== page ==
The British Museum: the number 1 tourist destination in London.
A portion of an Assyrian lion hunt relief from Ninevah ~640 BC. These carvings covered the four walls of a very large room.
A small portion of the Elgin Marbles, friezes from the Parthenon (that the Greeks want returned).
School children sketching before the Neired Monument (Greece, ~390 BC.)
A temple statue from the King's Mortuary Temple (Ramses II) ~1270 BC.
Charles Dickens moved into the house to the right of the tree in 1837 with his wife Catherine and their first child, a son. Two daughters were born here on Doughty Street, in the Bloomsbury section of London. It was here that Dickens continued with his Pickwick Papers and wrote Oliver Twist.
The front door to Dicken's house, with the knob in the middle.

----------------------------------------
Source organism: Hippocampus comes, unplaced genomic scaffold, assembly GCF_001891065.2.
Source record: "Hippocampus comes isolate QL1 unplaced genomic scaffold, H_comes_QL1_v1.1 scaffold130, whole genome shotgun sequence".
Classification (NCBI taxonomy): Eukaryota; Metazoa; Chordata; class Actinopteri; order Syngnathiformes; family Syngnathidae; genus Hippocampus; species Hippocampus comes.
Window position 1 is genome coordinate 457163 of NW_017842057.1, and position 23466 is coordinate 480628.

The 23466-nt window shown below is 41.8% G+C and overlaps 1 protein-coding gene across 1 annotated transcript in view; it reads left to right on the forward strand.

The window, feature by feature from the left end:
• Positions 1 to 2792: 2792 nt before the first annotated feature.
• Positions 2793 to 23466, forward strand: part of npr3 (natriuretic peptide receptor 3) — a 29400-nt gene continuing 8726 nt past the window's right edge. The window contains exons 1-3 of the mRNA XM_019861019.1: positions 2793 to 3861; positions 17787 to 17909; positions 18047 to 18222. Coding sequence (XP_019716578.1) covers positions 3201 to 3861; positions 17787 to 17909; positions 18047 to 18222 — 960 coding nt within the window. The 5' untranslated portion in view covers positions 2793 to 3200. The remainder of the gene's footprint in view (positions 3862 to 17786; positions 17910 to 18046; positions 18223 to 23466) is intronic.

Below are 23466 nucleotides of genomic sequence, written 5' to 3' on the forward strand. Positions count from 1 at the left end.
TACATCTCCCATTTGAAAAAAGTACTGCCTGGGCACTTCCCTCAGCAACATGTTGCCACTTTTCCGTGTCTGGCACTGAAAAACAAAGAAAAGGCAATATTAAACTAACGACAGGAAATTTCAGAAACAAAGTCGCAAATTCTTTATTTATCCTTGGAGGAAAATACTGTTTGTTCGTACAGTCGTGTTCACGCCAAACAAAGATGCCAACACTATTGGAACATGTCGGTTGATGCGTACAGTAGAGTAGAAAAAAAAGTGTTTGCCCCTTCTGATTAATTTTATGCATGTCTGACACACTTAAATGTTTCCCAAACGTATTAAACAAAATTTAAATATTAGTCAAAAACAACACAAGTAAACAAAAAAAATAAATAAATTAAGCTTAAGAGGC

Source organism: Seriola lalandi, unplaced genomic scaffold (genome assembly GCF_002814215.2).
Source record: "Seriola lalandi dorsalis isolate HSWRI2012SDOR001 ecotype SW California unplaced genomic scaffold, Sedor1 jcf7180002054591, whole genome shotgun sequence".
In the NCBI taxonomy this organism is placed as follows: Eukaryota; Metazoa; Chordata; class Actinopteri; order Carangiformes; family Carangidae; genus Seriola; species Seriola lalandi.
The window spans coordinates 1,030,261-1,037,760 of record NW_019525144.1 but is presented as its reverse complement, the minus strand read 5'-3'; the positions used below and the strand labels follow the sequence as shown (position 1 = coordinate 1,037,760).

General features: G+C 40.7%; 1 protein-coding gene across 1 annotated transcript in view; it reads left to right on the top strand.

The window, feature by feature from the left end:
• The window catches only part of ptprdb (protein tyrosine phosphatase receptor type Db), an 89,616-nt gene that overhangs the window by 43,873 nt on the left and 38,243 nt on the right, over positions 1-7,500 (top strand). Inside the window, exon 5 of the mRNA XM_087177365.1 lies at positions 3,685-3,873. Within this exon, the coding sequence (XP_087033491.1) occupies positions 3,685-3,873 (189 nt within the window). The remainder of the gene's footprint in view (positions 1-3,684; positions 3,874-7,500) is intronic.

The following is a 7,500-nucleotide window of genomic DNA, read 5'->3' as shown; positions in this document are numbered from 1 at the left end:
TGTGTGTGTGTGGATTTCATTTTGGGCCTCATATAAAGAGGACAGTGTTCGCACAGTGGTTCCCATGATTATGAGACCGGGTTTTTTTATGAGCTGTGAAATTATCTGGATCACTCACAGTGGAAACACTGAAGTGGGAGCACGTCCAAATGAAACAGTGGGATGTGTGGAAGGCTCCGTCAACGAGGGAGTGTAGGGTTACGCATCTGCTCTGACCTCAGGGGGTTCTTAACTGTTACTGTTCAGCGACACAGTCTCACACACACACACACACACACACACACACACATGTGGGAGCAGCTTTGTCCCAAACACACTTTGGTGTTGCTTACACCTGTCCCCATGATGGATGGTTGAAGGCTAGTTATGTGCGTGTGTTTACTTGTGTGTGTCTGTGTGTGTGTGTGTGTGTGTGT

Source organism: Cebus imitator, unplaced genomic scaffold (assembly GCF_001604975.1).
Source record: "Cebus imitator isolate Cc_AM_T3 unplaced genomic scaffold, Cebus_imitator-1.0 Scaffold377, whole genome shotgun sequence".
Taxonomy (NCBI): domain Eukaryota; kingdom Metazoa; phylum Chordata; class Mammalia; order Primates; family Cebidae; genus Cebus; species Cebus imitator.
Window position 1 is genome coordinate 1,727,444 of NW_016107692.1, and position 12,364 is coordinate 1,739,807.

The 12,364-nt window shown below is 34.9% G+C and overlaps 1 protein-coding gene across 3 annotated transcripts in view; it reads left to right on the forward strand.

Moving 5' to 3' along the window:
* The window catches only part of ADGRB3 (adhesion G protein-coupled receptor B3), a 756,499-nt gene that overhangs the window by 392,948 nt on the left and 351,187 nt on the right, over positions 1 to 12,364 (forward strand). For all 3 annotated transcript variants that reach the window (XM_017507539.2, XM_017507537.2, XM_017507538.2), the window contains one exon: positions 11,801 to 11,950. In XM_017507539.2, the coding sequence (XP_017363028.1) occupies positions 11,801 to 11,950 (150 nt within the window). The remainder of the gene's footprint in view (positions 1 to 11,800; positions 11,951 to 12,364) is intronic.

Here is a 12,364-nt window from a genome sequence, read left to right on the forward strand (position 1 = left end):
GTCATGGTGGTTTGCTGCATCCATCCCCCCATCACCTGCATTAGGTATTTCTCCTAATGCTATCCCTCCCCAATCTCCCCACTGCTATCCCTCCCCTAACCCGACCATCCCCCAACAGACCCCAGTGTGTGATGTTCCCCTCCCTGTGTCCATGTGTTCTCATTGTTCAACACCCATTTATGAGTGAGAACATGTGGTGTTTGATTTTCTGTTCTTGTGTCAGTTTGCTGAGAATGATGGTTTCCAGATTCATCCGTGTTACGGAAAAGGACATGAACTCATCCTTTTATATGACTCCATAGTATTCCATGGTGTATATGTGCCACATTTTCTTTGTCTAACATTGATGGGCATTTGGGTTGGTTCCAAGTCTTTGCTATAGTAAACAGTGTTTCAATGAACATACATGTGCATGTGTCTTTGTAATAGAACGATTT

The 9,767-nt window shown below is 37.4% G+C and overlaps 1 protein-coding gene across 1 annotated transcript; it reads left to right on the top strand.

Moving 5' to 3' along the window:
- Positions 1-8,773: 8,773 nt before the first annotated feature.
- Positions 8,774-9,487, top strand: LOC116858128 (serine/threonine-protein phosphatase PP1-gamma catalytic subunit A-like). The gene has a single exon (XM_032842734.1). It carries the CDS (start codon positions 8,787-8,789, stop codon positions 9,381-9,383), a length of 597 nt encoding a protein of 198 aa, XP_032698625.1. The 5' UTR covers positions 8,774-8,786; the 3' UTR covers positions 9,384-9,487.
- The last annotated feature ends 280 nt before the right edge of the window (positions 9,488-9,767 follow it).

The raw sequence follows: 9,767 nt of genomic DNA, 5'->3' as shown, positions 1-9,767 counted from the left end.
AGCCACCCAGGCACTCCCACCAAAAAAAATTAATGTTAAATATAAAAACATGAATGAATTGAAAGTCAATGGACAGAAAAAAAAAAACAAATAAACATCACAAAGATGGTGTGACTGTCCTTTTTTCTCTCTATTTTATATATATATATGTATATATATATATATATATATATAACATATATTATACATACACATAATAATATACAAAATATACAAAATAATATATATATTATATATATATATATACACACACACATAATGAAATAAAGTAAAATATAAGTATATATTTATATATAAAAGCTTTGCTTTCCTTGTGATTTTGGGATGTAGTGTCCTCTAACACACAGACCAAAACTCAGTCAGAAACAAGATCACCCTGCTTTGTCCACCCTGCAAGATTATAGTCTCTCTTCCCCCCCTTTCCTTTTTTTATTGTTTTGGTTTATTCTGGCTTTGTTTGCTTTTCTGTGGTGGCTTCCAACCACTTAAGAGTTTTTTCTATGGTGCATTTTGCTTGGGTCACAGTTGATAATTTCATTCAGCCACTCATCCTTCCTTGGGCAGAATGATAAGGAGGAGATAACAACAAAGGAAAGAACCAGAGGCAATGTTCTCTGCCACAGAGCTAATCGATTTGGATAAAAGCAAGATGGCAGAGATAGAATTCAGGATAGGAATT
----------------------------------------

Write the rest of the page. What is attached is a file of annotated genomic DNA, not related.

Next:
Charles Dicken's back yard. Too small for a game of ring-toss.
From the Stone Gallery, just below the dome of St. Paul's, after climbing 375 steps of dizzying spiral staircase.
St. Paul's Cathedral towering over surrounding buildings, taken from the Millenium walking bridge over the Thames. This is Christopher Wren's finest achievement, reaching 365 feet in the air.
Shakespeare's Globe Theatre (note the thatched roof).
Taken from underneath the 'Eye'.
London Eye, taken from Westminster Bridge.
A street-side hookah pipe place. I don't know what they were smoking but they looked very mellow.
At Kew, a walled garden featuring roses. Very English!
Kew Gardens is 250 years old as the girth of the oak attests.
Monster lily pads at Kew Gardens, about one meter in diameter.
Ornate gate to Kensington Palace, where Princess Diana lived.
Our first trip on the underground - note billboard - apparently "Evening Prayer" is the name of a sports paper.